RICHMOND — Gov. Robert F. McDonnell would like to be remembered for his many accomplishments as Virginia’s 71st chief executive, not the gifts scandal that has consumed his final year in office.
The Republican issued a 52-page book Wednesday that lists achievements large and small, ranging from recession-defying job growth, pension reform and a landmark transportation-funding plan to receiving the “Microsoft Dynamics Customer Excellence Award for the public sector.”
The softcover book was produced at taxpayer expense, but the cost was minimal: $1,500 for 250 books, which were distributed to reporters, Cabinet secretaries and staff.
The book is essentially 52 pages of bullet points enlivened by color photos of the governor, his staff and his family. There are five full-page close-ups of the governor, one of him surrounded by reporters, one at his desk, one in a helicopter and two dressed in his Inauguration Day morning suit. One unusual picture shows a larger-than-life McDonnell superimposed on an image of a legislative committee.
“As we reached the final weeks of the McDonnell Administration, we wanted to try to put the accomplishments of the last four years into one simple and concise document,” spokesman Tucker Martin said in a cover letter mailed with the book. “But as many of you know so well from covering our policy rollouts, brevity has never been our hallmark. So we hope you’ll enjoy this 52, yes 52, page book that breaks down the achievements of Governor McDonnell’s term as Virginia’s 71st governor.”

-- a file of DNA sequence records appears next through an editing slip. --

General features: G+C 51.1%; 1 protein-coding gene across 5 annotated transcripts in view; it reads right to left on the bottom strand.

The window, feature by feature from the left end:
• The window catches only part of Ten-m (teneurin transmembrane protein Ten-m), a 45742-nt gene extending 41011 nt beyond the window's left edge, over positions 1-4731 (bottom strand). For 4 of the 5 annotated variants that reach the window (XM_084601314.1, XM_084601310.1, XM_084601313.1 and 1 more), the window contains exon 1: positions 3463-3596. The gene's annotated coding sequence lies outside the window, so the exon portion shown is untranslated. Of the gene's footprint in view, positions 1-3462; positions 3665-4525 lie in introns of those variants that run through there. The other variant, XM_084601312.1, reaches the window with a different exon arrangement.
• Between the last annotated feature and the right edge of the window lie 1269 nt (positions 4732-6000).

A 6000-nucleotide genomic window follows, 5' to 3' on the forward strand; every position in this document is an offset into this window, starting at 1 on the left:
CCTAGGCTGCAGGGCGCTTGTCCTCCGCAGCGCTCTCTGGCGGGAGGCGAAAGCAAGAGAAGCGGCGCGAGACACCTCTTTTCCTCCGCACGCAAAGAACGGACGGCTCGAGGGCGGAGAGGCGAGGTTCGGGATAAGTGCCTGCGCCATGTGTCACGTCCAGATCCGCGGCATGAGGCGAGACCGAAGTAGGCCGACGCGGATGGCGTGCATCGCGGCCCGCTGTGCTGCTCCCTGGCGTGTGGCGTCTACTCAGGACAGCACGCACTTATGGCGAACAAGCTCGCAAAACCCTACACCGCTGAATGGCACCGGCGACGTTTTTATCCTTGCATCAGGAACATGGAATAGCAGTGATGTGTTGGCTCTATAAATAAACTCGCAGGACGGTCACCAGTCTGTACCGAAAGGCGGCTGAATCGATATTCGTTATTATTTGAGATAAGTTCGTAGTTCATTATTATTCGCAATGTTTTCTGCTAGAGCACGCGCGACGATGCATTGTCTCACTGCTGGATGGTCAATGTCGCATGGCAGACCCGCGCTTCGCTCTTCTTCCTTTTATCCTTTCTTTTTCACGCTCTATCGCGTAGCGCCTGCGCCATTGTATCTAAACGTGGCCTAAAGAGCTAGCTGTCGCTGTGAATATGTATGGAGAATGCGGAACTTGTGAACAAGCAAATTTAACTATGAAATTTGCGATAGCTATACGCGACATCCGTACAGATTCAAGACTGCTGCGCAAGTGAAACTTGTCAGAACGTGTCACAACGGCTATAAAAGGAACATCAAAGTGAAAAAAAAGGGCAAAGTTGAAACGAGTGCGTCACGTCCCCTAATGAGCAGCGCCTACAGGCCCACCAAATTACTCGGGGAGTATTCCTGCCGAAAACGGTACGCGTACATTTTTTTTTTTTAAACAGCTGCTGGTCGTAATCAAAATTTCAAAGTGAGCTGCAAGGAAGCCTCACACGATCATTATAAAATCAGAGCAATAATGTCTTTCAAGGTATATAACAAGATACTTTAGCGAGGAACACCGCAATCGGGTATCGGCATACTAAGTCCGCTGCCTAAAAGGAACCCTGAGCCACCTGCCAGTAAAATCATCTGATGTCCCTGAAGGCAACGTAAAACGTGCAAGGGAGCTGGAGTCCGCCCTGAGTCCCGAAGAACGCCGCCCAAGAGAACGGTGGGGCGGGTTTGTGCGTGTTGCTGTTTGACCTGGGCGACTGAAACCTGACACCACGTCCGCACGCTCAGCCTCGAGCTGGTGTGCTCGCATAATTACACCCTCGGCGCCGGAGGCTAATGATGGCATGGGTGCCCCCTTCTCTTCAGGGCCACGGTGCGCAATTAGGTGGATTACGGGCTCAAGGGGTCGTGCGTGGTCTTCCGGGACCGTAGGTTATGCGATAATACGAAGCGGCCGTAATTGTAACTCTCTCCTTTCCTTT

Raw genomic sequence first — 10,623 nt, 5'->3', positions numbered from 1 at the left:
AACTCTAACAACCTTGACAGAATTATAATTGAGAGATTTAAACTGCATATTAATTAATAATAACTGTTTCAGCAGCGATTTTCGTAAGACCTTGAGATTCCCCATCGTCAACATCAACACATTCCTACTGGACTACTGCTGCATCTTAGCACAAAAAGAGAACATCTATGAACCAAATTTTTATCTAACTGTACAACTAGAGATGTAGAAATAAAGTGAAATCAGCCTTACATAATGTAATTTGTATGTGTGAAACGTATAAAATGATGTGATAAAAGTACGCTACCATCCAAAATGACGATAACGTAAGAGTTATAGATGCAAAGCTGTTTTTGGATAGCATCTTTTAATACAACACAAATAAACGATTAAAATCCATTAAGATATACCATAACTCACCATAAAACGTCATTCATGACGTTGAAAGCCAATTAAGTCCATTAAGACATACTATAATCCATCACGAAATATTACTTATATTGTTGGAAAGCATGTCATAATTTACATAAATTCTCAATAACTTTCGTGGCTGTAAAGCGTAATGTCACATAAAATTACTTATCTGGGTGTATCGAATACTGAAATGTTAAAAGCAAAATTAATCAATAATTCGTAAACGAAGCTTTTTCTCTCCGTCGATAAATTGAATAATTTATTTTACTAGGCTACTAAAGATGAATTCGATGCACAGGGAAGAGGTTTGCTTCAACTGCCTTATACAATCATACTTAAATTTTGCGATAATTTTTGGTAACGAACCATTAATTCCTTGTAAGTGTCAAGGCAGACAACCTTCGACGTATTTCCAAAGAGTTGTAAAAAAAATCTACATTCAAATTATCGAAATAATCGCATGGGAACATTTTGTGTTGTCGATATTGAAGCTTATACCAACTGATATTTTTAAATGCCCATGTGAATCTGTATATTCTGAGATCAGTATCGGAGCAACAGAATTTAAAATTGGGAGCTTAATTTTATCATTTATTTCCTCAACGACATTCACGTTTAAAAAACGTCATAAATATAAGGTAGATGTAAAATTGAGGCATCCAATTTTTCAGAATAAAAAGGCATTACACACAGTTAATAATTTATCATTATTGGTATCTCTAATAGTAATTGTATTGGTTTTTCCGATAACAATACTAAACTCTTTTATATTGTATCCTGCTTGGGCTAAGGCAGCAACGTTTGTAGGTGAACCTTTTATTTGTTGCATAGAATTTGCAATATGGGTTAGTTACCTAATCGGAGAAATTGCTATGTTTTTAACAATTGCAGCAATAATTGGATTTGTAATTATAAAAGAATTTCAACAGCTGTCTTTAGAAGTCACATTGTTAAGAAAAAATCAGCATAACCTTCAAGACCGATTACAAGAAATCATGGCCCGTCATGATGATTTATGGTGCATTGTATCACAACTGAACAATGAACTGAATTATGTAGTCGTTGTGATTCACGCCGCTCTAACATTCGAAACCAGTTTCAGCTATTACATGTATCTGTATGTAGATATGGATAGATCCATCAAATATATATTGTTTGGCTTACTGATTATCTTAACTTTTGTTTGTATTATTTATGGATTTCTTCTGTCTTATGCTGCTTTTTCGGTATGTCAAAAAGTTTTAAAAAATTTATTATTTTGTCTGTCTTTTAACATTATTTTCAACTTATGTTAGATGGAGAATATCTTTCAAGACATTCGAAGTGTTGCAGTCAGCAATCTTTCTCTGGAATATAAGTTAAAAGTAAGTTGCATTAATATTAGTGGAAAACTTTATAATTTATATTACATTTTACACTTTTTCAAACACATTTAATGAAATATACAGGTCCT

It is not unusual for outgoing governors to compile lists of accomplishments, for their own records and to stick under the noses of reporters preparing to sum up their administrations in end-of-term articles.
McDonnell leaves office Jan. 11, when Democrat Terry McAuliffe is sworn in.
But no other recent governor has produced an administration summary in book form, according to former and current staff workers for former governors George Allen (R), James S. Gilmore (R), Mark R. Warner (D) and Timothy M. Kaine (D).
“When governors go out, they spend time trumpeting their successes,” said Boyd Marcus, who was Gilmore’s chief of staff. “By the end of our administration, we were putting something online. We were doing the neat high-tech thing to do. So we weren’t printing it out.”
Even some Democrats did not begrudge McDonnell the opportunity to preserve his legacy between the covers of a keepsake book, particularly as he faces uncertain outcomes of state and federal investigations into his relationship with a businessman who gave the governor and his family more than $165,000 in luxury gifts and money described as loans.
“Everybody publicizes what they do in various ways,” said Senate Minority Leader Richard L. Saslaw (D-Fairfax). “He’s worked hard as hell.”